Solving problems with logging on

After you have installed the Centrify agent for Windows and joined the computer to a domain, users cannot log on without a role assignment. The role, however, can be assigned to a local account or a domain account, or the role can be assigned the right to access a remote computer. Consequently, users might encounter problems logging on after the agent is deployed. For example, you might find that users can log on to the computer using a local account but cannot log on using their domain account or have trouble connecting to a remote server.

If users report problems logging on, there are some things you can try to troubleshoot the issue:

  • Check the logon rights for the affected users.

    To do this, log on as an administrator and execute dzinfo user-name (where user-name is the name of the user experiencing problems logging on). You can also check user logon rights using the Authorization Center.

  • Try to log on using a local user account or using a different domain account if you have more than one account available.

  • Determine whether the computer you are using is connected or disconnected from the network. In rare cases, authorization information might not be available when a computer disconnected from the network.

  • If users cannot log on to a remote computer, confirm that they have a role that has the remote logon system right and that the computer itself is configured to allow users to log on remotely. Open the Authorization Center to review the list of roles and their associated rights for any user.

  • Check the computer’s local security policy or applied group policies to verify whether the user is allowed to log on interactively or through a remote desktop connection. For example, most domain users are not allowed to log on locally on domain controllers.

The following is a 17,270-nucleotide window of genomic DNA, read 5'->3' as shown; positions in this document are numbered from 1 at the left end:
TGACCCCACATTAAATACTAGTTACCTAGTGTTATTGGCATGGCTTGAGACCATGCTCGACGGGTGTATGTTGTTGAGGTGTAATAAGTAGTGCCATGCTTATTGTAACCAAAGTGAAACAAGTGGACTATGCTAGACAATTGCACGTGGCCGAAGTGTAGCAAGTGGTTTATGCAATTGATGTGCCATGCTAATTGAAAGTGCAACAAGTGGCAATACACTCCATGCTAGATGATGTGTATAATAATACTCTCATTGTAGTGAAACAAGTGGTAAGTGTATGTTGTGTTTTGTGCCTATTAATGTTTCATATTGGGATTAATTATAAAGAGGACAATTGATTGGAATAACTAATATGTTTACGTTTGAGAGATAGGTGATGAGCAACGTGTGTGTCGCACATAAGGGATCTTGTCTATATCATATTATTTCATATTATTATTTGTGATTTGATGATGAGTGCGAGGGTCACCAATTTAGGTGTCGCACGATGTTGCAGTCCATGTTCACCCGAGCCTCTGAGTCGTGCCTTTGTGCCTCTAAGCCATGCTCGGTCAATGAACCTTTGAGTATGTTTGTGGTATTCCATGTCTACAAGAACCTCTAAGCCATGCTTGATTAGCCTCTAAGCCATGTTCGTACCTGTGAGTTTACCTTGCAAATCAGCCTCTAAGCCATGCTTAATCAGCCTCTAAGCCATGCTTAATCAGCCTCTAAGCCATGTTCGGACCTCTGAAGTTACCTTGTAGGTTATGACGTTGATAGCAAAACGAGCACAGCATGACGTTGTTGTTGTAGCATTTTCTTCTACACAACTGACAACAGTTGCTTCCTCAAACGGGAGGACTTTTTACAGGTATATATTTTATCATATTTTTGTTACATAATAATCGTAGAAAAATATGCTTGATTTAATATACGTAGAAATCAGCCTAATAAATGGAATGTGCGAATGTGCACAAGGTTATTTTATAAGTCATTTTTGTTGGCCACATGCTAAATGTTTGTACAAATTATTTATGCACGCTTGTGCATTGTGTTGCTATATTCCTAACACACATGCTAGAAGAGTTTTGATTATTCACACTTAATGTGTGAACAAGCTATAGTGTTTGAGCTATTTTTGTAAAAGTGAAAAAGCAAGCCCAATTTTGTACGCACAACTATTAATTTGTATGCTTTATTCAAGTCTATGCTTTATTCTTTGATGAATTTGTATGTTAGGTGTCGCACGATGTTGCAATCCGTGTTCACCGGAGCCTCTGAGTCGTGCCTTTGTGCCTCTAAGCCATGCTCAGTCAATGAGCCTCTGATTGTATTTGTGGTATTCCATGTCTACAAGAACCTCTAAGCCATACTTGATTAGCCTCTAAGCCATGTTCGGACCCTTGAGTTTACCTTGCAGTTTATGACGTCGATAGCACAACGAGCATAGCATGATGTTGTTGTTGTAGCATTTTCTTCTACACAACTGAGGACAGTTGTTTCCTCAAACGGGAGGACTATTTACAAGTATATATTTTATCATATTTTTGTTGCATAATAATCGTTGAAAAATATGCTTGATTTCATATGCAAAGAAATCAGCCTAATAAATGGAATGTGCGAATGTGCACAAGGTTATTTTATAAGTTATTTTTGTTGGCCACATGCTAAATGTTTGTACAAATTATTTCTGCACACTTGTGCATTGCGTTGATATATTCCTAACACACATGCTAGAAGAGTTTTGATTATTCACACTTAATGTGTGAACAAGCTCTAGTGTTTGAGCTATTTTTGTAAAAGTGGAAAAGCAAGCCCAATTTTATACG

Depending on how your organization has configured native Windows security policies, users might need to be members of a specific Windows security group—such as Server Operators or Remote Desktop Users—to log on to specific computers locally or remotely even if they have been granted access rights using the Windows Login role or a custom role definition.

  • Check to see whether the computer is in Rescue mode.

    In Rescue mode, access to a computer is granted only to users who have Rescue rights. For information about adding Rescue rights to a role, see System rights allow users to log on. In general, a computer enters Rescue mode because the Windows agent authorization service has stopped. Possible causes include the following:

    • The computer is not connected and the local authorization cache has not been initialized or is corrupt.
    • The local authorization cache cannot be updated because the file system is full.

    See Working with the authorization cache on managed computers for more information about the authorization cache and the conditions under which a computer is considered to be not connected.